Sports cars are selling like hot cakes, and lower fuel prices has a lot to do with it, new analysis suggests.

Sports car wave takes hold after dip in gas prices

Though easy on the eyes, sports cars can be hard on the wallet, often costing thousands of dollars more than traditional family vehicles that seat several instead of two. They can be particularly pricey when it comes to the pump. Convertible two-seaters are rarely classified as gas sippers, despite coming in smaller packages.

This may explain why more Americans are deciding to purchase the car that they've always wanted than the one that's more practical, a newly released report suggests

Thanks, in part, to more affordable gas prices, sports cars are selling at a faster clip than other car segments, a recent study from vehicle valuation firm Kelley Blue Book found.

Gas prices have averaged less than $2 this year

Several years ago, when a gallon of unleaded cost motorists more than $4 in some states, few thought they'd see the day when gas prices were back below $2.50. In 2016, they've averaged even less than that. For the week of May 2, the average was $2.24, according to the U.S. Energy Information Administration. That's roughly 43 cents less than what it was a year ago.

Sean Foyil, Kelley Blue Book Analyst, referenced how fuel prices have dropped 14% over the past 12 months. It's because of this that high performance vehicles and sports cars have sold well among the consumer public.

"As a result of low fuel prices, consumers are less concerned with fuel efficiency as a factor when choosing their next vehicles and more concerned with other aspects, such as performance," Foyil explained.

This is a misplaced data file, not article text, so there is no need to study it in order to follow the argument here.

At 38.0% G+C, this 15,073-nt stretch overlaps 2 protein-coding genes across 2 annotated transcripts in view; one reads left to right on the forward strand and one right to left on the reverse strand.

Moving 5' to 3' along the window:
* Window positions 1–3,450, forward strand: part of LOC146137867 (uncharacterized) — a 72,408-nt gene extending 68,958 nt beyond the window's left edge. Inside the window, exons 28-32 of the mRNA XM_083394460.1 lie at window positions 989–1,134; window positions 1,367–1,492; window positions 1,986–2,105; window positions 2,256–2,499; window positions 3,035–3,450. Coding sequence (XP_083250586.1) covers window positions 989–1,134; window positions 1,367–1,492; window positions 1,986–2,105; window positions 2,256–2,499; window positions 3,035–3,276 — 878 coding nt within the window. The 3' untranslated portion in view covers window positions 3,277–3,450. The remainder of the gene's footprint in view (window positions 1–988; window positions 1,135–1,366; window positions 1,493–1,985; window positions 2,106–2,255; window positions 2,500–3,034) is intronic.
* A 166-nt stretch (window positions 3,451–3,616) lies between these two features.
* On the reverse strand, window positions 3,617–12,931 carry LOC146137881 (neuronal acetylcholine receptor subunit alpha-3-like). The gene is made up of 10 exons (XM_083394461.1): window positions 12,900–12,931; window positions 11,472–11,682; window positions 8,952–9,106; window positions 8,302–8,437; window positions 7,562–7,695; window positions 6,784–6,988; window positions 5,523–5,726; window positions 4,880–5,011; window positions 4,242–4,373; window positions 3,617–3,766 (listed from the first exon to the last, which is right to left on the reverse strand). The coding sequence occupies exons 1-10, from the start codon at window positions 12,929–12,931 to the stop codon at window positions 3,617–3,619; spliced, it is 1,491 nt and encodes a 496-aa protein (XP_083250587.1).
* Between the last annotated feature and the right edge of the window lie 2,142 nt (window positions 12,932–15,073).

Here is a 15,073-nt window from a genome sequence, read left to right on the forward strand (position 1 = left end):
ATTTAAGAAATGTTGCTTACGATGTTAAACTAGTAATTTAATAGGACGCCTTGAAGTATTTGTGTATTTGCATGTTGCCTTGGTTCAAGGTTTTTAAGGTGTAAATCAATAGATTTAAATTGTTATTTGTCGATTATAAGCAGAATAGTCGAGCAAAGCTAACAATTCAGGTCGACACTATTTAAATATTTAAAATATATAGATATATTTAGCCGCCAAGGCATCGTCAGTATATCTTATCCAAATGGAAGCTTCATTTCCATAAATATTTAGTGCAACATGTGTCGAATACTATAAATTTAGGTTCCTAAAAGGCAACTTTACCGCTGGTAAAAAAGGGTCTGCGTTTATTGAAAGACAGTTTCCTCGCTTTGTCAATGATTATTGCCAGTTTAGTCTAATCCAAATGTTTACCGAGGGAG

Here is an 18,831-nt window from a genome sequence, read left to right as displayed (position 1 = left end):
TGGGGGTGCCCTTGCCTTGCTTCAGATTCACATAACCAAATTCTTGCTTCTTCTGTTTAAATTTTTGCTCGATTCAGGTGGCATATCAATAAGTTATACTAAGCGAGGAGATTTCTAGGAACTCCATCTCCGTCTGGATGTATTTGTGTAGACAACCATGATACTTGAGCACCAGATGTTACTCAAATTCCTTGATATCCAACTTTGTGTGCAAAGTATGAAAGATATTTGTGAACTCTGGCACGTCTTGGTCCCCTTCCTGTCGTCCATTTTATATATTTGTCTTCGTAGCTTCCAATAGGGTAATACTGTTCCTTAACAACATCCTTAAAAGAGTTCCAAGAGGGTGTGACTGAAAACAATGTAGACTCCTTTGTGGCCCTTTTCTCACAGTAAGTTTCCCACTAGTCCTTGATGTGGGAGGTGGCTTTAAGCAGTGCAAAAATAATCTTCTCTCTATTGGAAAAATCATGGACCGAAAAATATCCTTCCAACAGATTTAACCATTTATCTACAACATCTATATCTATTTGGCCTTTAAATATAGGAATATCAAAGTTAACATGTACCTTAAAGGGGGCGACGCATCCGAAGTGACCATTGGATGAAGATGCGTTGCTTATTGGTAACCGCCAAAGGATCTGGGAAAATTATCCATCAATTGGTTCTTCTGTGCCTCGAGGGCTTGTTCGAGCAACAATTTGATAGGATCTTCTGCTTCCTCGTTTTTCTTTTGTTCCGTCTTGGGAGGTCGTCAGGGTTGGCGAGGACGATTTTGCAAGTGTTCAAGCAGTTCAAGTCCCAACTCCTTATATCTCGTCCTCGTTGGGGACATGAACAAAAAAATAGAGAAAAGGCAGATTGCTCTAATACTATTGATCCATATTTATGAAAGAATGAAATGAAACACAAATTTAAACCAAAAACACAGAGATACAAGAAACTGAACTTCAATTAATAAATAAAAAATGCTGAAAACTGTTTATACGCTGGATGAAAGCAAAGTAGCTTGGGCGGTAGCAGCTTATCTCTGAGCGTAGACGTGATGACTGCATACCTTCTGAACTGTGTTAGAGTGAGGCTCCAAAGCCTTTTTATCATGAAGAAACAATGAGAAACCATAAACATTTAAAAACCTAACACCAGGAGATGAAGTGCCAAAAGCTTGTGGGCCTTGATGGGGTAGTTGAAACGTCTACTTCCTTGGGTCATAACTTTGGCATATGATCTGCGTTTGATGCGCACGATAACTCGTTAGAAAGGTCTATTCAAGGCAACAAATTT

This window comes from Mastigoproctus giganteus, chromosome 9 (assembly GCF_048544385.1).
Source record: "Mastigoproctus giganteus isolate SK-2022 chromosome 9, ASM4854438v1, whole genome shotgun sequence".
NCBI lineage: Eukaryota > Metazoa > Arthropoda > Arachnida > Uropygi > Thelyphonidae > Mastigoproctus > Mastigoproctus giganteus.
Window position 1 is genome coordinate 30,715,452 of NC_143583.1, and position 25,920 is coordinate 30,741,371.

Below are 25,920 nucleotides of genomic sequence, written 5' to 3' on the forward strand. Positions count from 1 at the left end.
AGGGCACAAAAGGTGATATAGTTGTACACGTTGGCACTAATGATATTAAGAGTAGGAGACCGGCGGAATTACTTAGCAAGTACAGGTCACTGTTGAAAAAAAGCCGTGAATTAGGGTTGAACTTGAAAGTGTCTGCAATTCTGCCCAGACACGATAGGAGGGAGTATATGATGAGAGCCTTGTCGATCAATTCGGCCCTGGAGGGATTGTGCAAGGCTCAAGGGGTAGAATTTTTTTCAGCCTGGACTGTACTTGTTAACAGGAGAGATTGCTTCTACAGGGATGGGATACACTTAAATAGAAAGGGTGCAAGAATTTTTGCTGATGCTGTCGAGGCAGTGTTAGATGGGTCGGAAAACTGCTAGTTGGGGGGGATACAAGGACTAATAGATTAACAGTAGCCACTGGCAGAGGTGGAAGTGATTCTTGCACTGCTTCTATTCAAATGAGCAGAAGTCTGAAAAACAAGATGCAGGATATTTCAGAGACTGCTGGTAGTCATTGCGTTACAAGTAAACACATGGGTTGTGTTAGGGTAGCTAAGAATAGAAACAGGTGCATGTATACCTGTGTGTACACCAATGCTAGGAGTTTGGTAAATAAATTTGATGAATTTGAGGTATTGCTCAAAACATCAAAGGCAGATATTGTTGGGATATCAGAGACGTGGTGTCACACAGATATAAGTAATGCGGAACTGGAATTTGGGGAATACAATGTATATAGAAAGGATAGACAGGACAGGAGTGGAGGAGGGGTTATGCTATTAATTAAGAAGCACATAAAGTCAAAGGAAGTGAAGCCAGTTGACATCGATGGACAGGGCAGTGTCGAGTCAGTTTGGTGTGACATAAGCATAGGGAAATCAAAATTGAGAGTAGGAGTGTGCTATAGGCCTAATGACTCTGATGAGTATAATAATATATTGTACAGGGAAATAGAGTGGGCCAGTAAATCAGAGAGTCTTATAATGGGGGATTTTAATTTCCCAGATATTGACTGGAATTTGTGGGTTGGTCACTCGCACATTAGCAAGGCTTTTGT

He added that this also better explains why green vehicles – specifically electric and hybrid – aren't resonating with the public quite as much as they have in the past.

Ford Mustang gallops to top selling sports coupe title

From the luxurious Porsche, popularized in the James Bond film series, to the more economical Mazda Miata – which sells for a reasonable manufacturers retail suggested price of $24,915 – sports cars are the play toys of the automotive marketplace. But when it comes to the sports car that outsells its segment peers, nothing compares to the Ford Mustang. The Ford Motor Co. announced in April that the Mustang was the world's best-selling sports coupe in 2015, with 110,000 purchased globally over the 12-month period.

Erich Merkle, a sales analyst at Ford North America, noted that the Mustang has stiff competition, given the likes of foreign nameplates like Mercedes-Benz, BMW, and Jaguar.

"U.S. consumers have enjoyed interesting foreign sports cars for decades, so it was time for the Americans to return the favor with the worldwide launch of the new Mustang," Merkle said. "Global markets have responded in a huge way. Ford Mustang was the only sports coupe in the world with more than 100,000 units registered last year."

He further stated how the type of Mustang buyers pursue has largely varied depending on where buyers live. For instance, on the West Coast, buyers have veered toward Mustangs that boast 2.3-liter EcoBoost engines. Beyond the U.S. borders, however, the V8 engine is the most preferred.

Though the Ford Mustang is a veteran in the North American market – galloping onto the scene in 1965 – it's a rookie across the pond. The United Kingdom just started selling the Mustang in the closing three months of last year, with north of 3,500 Mustangs snapped up before Dec. 31, based on Ford's sales data. In nearby France and Germany – two countries where the Mustang has long been available to new-car buyers – the Mustang was the best-selling sports coupe in March, as reported by the Association Auxiliaire de l'Automobile and German Federal Motor Transport Authority.